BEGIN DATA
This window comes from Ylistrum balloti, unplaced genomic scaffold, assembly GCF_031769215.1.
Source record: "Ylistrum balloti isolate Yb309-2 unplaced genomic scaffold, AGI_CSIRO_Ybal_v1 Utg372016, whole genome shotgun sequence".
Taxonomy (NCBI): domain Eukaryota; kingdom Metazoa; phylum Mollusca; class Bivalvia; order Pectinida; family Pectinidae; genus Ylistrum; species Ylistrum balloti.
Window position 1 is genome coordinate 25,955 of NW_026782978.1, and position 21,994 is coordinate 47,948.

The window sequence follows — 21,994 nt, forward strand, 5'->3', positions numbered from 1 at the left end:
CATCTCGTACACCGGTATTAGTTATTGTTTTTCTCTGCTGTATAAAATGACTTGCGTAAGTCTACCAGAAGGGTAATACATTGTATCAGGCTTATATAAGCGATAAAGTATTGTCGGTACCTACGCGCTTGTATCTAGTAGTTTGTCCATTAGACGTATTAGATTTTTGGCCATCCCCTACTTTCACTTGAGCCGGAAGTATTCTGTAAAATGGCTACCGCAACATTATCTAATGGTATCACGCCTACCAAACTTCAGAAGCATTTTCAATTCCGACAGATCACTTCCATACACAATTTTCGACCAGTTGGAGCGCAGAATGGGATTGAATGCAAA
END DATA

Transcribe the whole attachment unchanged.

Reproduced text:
This window comes from Ylistrum balloti, unplaced genomic scaffold, assembly GCF_031769215.1.
Source record: "Ylistrum balloti isolate Yb309-2 unplaced genomic scaffold, AGI_CSIRO_Ybal_v1 Utg372016, whole genome shotgun sequence".
Taxonomy (NCBI): domain Eukaryota; kingdom Metazoa; phylum Mollusca; class Bivalvia; order Pectinida; family Pectinidae; genus Ylistrum; species Ylistrum balloti.
Window position 1 is genome coordinate 25,955 of NW_026782978.1, and position 21,994 is coordinate 47,948.

The window sequence follows — 21,994 nt, forward strand, 5'->3', positions numbered from 1 at the left end:
CATCTCGTACACCGGTATTAGTTATTGTTTTTCTCTGCTGTATAAAATGACTTGCGTAAGTCTACCAGAAGGGTAATACATTGTATCAGGCTTATATAAGCGATAAAGTATTGTCGGTACCTACGCGCTTGTATCTAGTAGTTTGTCCATTAGACGTATTAGATTTTTGGCCATCCCCTACTTTCACTTGAGCCGGAAGTATTCTGTAAAATGGCTACCGCAACATTATCTAATGGTATCACGCCTACCAAACTTCAGAAGCATTTTCAATTCCGACAGATCACTTCCATACACAATTTTCGACCAGTTGGAGCGCAGAATGGGATTGAATGCAAA